6 And his heart] “His heart gathereth iniquity to itself.” Bib. tranfl.
8 Let the sentence] An evil word, that is, the crime charged upon him, “ cleaveth fast unto him.”
4 1. th laid) “Hath lift up his heel against me.” Bib. trans.
Pfalm xlii. Quemadmodum.
my soul after thee, O God. 2 My soul is athirst for for God, yea, even for the living God: when all I come to appear before the prefence of God?
3 My tears have been my meat day and night: while they daily say unto me, Where is now thy God?
4 Now when I think thereupon, I pour out my heart by myself: for I went with the multicude, and brought them forth into the house of God;
5 In the voice of praise and thanksgiving: among such as keep holy-day.
6 Why are thon so full of heaviness, O my soul: and why art thou so disquieted within me?
7 Put thy trust in God: for I will yet give him thanks for the help of his countenance.
8 My God, my soul is vexed within me: therefore will I remember thee concerning the land of Jordan, and the little hill of Hermon.
9 One deep calleth another, because of the noise of the water-pipes : all thy wives and storms are gone over me.
10 The Lord hath granted his loving.kindness in the day-time: and in the night-season did I fing of him, and made my prayer unto the God of my life.
11 I will say unto the God of my strength, Why hart thou forgotten me: why go I thus heavily, while the enemy oppresseth me?
Psalm xlii.] David, by Abfalom’s rebellion, driven from Jerusalem to the country beyond Jordan, is there fupposed to have indited this plalm, He bemoans his detention from Sion, the place of God's worship.
This is the first of the fecond book of plalms, according to the Ilebrew division of them.
1] The Bible tranNation is more beautiful: “ As the hart panteth after the water brooks, so panteth my foul after thee, O God.”
8] Flying from one place to another, from one side of Jordan, and the country adjoining; palling over that river, and then still flying on the other side of it, from Hermon to Tabor, I hare nothing to fupport myself but meditation on that God whom I have hitherto ferved, and who has never forsaken me.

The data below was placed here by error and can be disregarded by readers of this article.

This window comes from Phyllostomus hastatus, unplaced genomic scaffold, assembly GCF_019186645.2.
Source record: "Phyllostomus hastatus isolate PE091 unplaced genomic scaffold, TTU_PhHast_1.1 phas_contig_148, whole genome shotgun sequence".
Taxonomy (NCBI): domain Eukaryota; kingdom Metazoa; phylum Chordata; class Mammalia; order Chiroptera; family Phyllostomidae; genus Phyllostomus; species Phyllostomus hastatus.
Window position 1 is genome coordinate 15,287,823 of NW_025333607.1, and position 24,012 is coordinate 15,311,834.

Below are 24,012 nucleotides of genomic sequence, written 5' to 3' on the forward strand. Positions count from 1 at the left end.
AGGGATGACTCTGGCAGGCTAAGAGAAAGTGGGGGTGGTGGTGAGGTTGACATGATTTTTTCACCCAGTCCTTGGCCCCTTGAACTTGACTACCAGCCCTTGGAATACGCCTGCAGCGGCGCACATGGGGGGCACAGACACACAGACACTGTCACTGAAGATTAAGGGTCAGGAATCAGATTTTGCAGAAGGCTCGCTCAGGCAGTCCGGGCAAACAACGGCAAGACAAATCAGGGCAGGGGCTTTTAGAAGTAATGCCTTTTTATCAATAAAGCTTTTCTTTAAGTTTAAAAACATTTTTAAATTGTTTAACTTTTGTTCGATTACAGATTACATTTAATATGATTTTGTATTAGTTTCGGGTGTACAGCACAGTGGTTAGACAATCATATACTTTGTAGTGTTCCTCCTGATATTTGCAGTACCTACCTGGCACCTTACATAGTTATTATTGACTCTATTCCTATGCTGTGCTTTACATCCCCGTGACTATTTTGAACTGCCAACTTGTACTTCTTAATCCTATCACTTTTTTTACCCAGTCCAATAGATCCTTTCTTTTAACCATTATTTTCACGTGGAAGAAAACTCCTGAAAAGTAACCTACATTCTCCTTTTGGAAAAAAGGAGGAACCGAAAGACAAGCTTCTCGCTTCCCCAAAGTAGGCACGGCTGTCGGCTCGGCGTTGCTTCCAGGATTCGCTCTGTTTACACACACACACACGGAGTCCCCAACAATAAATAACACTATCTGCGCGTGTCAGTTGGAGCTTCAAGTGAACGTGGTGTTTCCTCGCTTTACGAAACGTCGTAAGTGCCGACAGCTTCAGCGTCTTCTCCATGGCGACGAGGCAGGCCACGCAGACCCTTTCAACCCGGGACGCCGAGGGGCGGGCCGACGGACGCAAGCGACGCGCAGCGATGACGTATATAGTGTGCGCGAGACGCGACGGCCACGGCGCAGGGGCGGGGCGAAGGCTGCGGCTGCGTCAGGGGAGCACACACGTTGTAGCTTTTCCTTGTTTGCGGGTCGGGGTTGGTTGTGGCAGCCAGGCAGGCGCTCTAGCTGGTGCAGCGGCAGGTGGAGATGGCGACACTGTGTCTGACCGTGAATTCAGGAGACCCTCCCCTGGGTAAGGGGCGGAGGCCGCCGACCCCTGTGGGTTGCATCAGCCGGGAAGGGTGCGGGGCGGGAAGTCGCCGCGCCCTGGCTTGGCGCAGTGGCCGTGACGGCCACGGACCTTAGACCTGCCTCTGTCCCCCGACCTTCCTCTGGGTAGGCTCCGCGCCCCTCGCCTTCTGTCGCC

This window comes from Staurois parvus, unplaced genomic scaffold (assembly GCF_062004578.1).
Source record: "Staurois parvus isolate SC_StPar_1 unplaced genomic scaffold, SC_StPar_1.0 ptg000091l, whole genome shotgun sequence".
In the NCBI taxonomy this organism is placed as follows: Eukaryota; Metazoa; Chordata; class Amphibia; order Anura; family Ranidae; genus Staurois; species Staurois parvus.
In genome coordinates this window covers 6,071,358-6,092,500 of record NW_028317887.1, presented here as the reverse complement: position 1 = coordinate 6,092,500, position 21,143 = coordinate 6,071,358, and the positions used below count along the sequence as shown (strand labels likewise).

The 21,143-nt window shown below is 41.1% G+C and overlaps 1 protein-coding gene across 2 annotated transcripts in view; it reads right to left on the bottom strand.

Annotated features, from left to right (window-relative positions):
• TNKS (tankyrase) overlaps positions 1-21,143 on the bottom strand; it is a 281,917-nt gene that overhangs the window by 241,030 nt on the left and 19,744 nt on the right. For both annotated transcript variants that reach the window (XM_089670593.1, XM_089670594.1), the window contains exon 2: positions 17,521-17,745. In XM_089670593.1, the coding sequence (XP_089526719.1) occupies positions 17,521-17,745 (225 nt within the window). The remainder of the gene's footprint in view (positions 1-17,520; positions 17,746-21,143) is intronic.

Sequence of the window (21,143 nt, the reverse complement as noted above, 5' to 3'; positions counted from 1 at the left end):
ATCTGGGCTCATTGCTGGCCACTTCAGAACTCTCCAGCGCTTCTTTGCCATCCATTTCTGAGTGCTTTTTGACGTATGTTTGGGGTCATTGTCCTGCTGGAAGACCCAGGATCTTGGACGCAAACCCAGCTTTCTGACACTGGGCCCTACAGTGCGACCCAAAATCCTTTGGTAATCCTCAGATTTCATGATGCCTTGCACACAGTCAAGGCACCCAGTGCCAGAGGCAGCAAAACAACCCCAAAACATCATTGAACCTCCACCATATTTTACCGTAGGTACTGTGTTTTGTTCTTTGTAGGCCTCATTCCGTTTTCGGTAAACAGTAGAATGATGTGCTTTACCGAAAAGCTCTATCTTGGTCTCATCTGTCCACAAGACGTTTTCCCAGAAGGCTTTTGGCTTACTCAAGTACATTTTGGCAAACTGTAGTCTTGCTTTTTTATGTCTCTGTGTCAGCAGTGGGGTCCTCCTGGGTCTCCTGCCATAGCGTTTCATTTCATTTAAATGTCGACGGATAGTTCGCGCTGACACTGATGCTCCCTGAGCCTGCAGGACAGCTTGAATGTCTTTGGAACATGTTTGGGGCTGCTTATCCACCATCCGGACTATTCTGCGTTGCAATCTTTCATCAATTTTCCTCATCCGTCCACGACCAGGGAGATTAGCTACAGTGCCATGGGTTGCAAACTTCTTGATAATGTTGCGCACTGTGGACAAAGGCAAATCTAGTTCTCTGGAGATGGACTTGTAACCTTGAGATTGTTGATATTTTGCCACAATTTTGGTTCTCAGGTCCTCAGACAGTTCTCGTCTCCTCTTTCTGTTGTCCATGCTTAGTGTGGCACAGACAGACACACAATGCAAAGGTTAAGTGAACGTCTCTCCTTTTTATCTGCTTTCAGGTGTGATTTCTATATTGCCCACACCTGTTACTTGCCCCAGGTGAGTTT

9) The pfalmilt is thought to allude here to water-spouts, which are more frequent on the Syrian and Jewish coafts, than any other part of the Mediterranean.
12 My bones are smitten asunder as with a sword: while my enemies that trouble me, cast me in the teeth;
13 Namely, while they say daily unto me: Where is now thy God?
14. Why art thou so vexed, O my soul: and why art thou so difquieted within me?
15 O put thy trust in God: for I will yet thank him, which is the help of my countenance, and my God.
Psalm xliii. Judica me, Deus.
against the ungodly people: O deliver me from the deceitful and wicked man.
2 For thou art the God of my strength, why hast thou put me from thec: and why go I lo heavily, while the enemy oppresseth me!
3 O send out thy light and thy truth, that they may lead me: and bring me unto thy holy hill, and to thy dwelling.
4 And that I may go unto the altar of God, even unto the God of my joy and gladness: and upon the harp will I give thanks unto thee, O God, my God. .
5 Why art thou so heavy, O my soul: and why art thou so disquieted within me?
6 O put thy trust in God: for I will yet give him thanks, which is the help of my countenance, and my God.
Psalm xliv. Deus, auribus.
told us: what thou hast done in their time of old. 12) “ As with a sword in my bones.” Bib. transl.
Psalm xliii.] This pfalm seems to be a continuation of the former; written by David in the same circumstances, on the same subject, and closing with the fame chorus.
Judge me.” Bib. trans. ;} "
Why go I mourning, because of the oppression of the enemy." Bib. tranll.
Psalm xliv.] This is a description of the several states of the Jewish church, and a commemoration of God's former mercies, as a ground of confidence in him; and of a prayer for deliyerance out of present dangerso